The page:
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Abstract Details

Abstract Title

Effects of Inspiratory Muscle Training on Cardiorespiratory Function of Wheelchair Rugby Athletes

Abstract Theme

Sport development

Type Presentation


Abstract Authors

Presenter Jeter Pereira de freitas - UNISUAM (Programa de Pós graduação em Ciências da Reabilitação) - BR
Pablo Rodrigo de Oliveira Silva - UNISUAM (Programa de Pós graduação em Ciências da Reabilitação) - BR
Agnaldo Lopes - UNISUAM (Programa de Pós graduação em Ciências da Reabilitação) - BR
Fernando Guimarães - UNISUAM (Programa de Pós graduação em Ciências da Reabilitação) - BR
Miriam Raquel Meira Mainenti - ESEFEX (Departamento de Educação Física) - BR
Patricia dos Santos Vigário - UNISUAM (Programa de Pós graduação em Ciências da Reabilitação) - BR

Presentation Details

Poster Exhibition Site (Local): Red - 3        Date: 2 September        Time: 8am to 7pm        Presenter: Pablo Silva

Abstract Resume

Background: Physical deficiency is associated with negative changes in general health state,  including impaired  cardiorespiratory function due to low mobility, muscles atrophy and
others. Sports practice has been increasing among people with physical deficiency since it is related to a better health profile, quality of life, socialization and self-esteem. Wheelchair rugby  (WR)
is a sport modality adapted for people with tetraplegia or tetraequivalence, which has an intermittent characteristic of effort – aerobic and anaerobic. Therefore, an optimal cardiorespiratory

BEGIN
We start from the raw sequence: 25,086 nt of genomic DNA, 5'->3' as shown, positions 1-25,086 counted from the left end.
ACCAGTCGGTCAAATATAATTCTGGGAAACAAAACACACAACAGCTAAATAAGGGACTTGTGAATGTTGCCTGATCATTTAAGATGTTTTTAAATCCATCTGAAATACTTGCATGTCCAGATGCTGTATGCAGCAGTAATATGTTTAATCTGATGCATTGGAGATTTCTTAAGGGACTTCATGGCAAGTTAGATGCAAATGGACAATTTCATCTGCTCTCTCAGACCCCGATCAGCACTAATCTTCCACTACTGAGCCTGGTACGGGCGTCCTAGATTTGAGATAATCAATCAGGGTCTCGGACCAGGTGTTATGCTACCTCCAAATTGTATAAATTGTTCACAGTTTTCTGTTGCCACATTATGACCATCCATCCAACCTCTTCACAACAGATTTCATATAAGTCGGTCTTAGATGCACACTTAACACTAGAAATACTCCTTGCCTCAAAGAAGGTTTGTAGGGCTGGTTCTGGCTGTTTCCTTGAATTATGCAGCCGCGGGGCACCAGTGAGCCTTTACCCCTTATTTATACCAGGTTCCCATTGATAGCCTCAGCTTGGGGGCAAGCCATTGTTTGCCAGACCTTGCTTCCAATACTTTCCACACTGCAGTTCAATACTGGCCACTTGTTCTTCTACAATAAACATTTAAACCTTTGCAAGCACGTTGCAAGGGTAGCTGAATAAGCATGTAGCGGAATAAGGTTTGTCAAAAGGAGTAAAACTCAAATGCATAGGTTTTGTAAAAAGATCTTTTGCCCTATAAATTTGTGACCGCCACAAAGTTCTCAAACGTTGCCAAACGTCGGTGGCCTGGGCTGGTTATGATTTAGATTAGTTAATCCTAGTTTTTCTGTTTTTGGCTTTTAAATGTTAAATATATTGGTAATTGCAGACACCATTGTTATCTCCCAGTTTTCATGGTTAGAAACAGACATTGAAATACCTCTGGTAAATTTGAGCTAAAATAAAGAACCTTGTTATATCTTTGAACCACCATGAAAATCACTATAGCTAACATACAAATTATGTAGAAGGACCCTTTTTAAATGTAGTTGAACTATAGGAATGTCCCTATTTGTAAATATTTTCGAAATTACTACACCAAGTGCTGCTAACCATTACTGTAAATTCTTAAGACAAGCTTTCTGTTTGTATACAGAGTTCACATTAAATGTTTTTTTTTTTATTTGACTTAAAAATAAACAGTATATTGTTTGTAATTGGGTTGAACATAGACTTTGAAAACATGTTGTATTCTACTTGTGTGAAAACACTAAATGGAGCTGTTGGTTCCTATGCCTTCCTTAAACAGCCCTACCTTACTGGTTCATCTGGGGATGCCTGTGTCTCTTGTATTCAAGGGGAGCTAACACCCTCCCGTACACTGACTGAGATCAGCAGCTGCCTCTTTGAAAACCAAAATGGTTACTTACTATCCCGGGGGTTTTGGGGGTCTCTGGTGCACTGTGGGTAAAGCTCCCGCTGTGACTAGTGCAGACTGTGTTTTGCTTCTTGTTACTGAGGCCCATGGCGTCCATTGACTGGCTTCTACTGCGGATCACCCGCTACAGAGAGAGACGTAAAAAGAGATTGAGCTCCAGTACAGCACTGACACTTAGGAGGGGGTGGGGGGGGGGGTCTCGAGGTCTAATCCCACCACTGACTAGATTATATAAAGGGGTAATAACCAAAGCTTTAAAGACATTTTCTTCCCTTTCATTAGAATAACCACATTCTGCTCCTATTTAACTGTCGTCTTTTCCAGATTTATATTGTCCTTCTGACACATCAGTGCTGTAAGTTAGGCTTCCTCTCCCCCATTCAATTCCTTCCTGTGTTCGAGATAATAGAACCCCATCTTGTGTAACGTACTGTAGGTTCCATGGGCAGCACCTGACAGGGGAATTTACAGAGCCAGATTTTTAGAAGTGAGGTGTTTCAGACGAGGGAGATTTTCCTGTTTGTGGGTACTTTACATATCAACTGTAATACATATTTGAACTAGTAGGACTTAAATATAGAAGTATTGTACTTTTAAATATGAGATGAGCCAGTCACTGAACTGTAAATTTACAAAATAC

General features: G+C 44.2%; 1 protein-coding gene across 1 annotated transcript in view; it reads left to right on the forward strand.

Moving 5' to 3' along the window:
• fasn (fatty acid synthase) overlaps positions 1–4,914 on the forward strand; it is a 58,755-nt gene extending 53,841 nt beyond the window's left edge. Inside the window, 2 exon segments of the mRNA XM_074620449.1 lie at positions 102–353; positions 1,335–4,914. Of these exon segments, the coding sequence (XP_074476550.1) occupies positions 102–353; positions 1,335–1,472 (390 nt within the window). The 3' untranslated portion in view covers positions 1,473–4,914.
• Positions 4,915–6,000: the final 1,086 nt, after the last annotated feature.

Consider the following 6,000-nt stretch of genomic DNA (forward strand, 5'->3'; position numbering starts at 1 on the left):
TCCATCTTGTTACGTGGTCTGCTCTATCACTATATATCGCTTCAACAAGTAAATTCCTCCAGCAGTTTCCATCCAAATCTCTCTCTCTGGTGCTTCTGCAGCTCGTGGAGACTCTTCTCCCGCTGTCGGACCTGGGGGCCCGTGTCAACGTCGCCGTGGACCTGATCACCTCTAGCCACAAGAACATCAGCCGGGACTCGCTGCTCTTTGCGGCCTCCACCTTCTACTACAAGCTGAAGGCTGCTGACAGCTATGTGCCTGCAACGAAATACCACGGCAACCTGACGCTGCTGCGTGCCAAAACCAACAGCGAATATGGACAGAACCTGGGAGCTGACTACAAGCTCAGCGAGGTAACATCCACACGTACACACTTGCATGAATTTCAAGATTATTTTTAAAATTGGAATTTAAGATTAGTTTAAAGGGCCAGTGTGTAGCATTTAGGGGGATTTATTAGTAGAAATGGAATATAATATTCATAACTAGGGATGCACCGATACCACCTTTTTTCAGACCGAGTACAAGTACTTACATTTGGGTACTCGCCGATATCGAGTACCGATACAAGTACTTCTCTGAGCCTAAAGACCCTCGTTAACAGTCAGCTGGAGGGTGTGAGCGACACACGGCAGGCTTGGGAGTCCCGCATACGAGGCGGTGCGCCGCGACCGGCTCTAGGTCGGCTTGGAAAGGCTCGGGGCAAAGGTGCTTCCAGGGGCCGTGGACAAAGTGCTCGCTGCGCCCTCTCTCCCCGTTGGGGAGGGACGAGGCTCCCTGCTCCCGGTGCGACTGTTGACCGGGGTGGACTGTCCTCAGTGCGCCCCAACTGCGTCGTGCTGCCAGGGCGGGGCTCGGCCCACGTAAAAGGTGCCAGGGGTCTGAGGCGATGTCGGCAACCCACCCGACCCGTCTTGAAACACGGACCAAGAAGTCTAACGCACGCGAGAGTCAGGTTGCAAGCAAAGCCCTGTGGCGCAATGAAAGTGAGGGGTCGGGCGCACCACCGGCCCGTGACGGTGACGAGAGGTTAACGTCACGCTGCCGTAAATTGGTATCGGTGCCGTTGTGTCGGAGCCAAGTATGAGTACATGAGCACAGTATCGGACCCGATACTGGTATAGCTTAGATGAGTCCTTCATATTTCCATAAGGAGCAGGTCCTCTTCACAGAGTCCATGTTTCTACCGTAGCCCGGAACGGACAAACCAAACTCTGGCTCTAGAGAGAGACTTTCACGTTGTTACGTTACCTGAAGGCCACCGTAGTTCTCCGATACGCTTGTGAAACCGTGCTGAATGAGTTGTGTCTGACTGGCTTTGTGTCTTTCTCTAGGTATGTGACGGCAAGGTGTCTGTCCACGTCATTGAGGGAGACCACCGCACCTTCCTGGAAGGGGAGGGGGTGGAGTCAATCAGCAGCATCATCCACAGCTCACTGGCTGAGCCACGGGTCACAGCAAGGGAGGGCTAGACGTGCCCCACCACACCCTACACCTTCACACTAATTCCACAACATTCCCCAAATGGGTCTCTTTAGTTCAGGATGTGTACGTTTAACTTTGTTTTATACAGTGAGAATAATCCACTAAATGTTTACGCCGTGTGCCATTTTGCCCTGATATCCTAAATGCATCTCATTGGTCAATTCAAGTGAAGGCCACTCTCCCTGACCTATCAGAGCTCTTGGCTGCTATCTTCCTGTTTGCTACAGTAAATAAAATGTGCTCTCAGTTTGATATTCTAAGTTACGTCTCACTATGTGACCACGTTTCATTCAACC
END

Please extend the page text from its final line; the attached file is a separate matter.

capacity is desirable tohave a better sports performance. In the last years, the adoption of inspiratory muscle training (IMT) in order to improve cardiorespiratory function been increasing in many
sports modalities, including those for athletes with deficiency. Thus, the aim of this study was to evaluate the effect of inspiratory muscle training on cardiorespiratory function of wheelchair rugby
Methods: A non-randomized study was performed with 06 WR athletes age = 34 (23-42) years, weight = 72,3 (57-90) kg, height = 1,8 (1,7-1,8) m, functional classification = 2,5
(0,5-3,5). The IMT was performed during six weeks, two times/day. Athletes should perform 30 forced inspirations followed by long expirations, but not maximum, with load adjustedbetween 50% and60%  
of   the   maximum   inspiratory   pressure   (Classic, Powerbreathe, United Kingdom).All participants underwent a cardiopulmonary exercise testing with metabolic respiratory gases analyseson an arm
cycle ergometer in order to assess the cardiorespiratory function. The considered variables were: final power (W) and oxygen consumption during exercise peak (VO2peak). The effect of IMT on
cardiorespiratory variables was evaluated with the Wilcoxon test (p<0.05; SPSS 21.0) and descriptive analysis were presented as median (minimum-maximum values).
Results: After the intervention, it was observed that athletes showed statistically higher final power [pre=42,5 (24,0 – 80,0)W vs. post=55,0 (32,0 – 90,0) W; p=0,04]. Regarding
VO2peak, although it was not observed statistically significant differences in the median value of the groupafter the intervention, 50% of the athletes showed higher VO2peak values after the
intervention associated with higher final power; about 33% maintained the same VO2peak, but with increased final power; and 17% decreased VO2peak for the same final power, reflecting a better economy
of motion.Conclusion: Inspiratory muscle training seemed to be effective in order to improve cardiorespiratory function of wheelchair rugby players and, therefore, may be included in
the training routine to improve sports performance. Another   variables   evaluated   was   the   VO2  peak,   that   didn’tpresent difference statistically significantly after 6 weeks of IMT,
however,50% of the athletes presented a bigger value after the intervention
Conclusions: The results obtained on this study point that the addition of IMTin the routine of training can improve the car.

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